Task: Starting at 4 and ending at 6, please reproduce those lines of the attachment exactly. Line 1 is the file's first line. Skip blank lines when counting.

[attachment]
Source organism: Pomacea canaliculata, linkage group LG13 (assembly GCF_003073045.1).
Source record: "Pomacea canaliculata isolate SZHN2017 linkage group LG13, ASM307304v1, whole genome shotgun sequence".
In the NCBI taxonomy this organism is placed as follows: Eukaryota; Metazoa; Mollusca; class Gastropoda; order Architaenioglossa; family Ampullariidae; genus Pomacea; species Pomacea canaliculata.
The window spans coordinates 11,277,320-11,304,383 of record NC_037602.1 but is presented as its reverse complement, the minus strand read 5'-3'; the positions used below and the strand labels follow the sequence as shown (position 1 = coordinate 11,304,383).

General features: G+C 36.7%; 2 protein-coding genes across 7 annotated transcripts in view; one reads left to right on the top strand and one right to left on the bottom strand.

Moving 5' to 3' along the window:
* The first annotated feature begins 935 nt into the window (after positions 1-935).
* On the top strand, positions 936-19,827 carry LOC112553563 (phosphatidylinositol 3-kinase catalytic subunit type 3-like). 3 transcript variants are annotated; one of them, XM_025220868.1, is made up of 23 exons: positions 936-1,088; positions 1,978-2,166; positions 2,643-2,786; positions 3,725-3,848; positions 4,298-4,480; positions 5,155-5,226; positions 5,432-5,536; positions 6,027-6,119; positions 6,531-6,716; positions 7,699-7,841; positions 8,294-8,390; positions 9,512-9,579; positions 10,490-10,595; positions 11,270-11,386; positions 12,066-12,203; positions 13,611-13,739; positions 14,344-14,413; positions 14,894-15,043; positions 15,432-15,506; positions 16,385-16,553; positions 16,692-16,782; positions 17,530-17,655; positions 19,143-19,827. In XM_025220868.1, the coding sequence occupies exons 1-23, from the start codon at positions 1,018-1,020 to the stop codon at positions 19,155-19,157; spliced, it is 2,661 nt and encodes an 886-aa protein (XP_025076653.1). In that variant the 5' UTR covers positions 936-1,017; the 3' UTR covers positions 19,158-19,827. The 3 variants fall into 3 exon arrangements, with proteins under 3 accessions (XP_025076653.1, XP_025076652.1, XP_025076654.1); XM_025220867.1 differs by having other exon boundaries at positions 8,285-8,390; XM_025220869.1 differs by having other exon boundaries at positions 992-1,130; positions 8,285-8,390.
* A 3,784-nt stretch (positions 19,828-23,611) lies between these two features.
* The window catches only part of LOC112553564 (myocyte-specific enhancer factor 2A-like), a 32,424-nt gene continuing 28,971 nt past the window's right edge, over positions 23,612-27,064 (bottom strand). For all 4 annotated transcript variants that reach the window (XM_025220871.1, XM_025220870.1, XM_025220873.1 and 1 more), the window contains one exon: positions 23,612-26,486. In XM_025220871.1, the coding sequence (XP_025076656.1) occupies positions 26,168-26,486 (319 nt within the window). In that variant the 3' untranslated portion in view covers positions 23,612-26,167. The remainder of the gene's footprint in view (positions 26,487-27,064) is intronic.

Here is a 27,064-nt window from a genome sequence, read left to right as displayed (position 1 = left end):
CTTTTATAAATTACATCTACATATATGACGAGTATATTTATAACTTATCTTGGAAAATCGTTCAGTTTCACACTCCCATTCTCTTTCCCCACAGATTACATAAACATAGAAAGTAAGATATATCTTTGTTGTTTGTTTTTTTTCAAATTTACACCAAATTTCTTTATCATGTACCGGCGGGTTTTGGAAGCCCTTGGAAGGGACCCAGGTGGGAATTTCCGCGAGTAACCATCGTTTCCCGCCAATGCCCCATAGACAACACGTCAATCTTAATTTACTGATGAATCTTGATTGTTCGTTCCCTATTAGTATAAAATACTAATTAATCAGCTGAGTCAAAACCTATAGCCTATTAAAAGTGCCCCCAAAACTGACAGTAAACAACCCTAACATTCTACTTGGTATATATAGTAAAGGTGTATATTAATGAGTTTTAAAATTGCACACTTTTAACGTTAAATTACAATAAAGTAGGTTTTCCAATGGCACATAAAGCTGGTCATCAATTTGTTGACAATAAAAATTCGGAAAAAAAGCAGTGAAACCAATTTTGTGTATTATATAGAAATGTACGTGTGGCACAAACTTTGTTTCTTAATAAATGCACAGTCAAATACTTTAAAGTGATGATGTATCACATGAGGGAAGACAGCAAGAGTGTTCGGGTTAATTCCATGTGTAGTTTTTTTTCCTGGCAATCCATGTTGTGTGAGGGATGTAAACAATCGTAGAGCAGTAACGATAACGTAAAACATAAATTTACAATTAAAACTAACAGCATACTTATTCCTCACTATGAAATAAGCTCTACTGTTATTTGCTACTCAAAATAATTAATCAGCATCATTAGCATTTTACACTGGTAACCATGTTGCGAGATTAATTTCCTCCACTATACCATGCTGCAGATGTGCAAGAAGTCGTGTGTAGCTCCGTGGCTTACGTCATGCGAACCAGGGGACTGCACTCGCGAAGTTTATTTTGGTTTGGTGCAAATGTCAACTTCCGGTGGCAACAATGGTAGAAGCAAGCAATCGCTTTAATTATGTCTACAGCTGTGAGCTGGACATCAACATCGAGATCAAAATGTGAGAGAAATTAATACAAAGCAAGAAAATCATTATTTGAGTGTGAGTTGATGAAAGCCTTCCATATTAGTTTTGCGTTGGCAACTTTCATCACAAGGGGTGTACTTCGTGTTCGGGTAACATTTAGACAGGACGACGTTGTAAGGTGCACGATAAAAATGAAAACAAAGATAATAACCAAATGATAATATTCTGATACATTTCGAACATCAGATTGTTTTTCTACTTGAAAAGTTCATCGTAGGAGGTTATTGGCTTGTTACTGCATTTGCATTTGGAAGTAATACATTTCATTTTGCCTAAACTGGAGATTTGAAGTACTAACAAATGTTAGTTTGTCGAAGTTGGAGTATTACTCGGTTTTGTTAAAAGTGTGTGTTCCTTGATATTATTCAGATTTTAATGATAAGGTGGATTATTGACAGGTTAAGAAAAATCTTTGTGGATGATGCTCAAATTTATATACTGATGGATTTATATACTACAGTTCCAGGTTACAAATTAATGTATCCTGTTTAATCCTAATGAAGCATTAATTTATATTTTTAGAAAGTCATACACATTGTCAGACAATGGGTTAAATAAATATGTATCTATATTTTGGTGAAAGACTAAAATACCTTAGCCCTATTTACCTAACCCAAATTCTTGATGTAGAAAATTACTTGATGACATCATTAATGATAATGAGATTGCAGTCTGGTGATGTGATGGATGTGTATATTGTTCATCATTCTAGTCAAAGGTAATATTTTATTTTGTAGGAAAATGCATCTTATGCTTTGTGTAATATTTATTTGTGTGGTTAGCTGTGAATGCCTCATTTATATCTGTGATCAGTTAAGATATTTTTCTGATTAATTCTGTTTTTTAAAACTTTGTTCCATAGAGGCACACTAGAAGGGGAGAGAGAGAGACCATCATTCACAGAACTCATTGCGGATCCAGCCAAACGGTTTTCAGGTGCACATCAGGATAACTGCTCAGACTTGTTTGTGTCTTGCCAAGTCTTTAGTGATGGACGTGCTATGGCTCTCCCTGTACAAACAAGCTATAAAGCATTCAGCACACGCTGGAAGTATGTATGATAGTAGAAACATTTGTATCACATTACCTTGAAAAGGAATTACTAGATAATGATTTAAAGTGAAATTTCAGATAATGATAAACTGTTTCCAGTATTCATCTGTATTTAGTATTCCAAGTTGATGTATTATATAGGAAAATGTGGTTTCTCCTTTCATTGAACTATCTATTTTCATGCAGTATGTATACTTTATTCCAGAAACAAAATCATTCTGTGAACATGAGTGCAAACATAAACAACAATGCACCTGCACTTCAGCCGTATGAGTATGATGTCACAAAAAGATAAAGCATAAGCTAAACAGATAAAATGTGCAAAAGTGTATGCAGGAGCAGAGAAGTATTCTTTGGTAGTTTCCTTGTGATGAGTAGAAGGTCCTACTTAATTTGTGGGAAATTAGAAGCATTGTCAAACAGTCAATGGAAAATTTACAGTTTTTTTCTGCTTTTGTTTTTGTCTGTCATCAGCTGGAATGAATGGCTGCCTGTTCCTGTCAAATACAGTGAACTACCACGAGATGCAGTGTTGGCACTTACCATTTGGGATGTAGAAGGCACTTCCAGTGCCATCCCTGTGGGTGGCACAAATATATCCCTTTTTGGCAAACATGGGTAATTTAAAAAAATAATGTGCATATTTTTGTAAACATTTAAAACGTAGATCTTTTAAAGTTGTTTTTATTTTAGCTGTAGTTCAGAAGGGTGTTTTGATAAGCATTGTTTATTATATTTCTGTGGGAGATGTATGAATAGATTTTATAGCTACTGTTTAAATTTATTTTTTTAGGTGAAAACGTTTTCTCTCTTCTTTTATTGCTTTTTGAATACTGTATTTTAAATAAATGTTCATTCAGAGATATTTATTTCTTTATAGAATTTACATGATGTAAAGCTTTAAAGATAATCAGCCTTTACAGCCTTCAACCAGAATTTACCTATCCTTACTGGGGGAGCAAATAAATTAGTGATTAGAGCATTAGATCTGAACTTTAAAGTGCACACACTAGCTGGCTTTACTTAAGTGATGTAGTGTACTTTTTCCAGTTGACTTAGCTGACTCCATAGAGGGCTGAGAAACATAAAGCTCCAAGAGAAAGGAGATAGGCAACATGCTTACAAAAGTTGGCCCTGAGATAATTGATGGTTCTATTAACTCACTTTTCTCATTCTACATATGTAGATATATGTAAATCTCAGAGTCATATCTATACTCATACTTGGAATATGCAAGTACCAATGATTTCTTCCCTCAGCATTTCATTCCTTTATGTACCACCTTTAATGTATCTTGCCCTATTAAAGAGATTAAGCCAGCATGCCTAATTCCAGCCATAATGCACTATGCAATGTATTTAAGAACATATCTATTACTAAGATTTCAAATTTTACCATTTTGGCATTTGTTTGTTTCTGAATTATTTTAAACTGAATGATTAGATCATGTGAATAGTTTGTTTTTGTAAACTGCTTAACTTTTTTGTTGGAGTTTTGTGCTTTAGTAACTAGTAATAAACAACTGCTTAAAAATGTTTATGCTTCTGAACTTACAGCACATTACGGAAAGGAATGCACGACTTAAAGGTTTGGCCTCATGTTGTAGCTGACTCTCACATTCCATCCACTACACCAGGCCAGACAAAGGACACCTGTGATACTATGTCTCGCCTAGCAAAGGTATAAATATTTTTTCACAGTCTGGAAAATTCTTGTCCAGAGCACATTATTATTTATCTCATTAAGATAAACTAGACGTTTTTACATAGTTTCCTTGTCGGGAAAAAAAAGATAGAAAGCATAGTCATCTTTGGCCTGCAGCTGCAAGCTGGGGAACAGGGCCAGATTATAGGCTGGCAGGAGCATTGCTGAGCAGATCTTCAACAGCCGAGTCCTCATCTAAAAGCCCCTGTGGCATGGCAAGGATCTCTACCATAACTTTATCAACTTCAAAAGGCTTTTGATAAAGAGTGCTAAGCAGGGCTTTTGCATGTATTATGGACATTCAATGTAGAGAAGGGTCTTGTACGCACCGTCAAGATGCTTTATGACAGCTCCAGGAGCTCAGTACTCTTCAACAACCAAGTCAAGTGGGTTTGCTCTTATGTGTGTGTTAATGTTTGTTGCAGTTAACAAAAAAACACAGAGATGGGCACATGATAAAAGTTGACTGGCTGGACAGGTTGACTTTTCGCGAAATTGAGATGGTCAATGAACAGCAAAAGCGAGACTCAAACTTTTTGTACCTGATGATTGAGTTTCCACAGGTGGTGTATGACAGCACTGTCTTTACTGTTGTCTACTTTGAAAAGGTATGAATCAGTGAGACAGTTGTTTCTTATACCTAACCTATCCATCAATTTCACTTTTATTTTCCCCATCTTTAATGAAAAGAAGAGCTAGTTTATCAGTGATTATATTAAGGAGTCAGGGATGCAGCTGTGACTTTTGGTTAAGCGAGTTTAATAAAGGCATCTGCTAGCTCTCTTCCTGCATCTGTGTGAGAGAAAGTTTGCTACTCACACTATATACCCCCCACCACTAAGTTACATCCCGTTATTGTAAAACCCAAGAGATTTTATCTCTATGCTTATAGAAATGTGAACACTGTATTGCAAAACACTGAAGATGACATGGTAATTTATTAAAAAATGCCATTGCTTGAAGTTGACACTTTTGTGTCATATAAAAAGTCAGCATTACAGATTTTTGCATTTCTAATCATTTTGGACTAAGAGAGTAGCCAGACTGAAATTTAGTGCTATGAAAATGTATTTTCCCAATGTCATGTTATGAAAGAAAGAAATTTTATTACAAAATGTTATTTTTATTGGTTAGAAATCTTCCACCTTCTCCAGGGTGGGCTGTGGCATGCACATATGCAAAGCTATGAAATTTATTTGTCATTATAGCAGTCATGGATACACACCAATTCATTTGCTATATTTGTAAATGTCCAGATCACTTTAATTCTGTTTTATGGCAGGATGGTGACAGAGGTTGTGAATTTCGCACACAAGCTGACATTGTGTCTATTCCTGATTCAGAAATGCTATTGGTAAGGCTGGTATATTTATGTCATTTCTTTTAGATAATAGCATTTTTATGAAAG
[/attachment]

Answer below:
The window spans coordinates 11,277,320-11,304,383 of record NC_037602.1 but is presented as its reverse complement, the minus strand read 5'-3'; the positions used below and the strand labels follow the sequence as shown (position 1 = coordinate 11,304,383).

General features: G+C 36.7%; 2 protein-coding genes across 7 annotated transcripts in view; one reads left to right on the top strand and one right to left on the bottom strand.

Moving 5' to 3' along the window: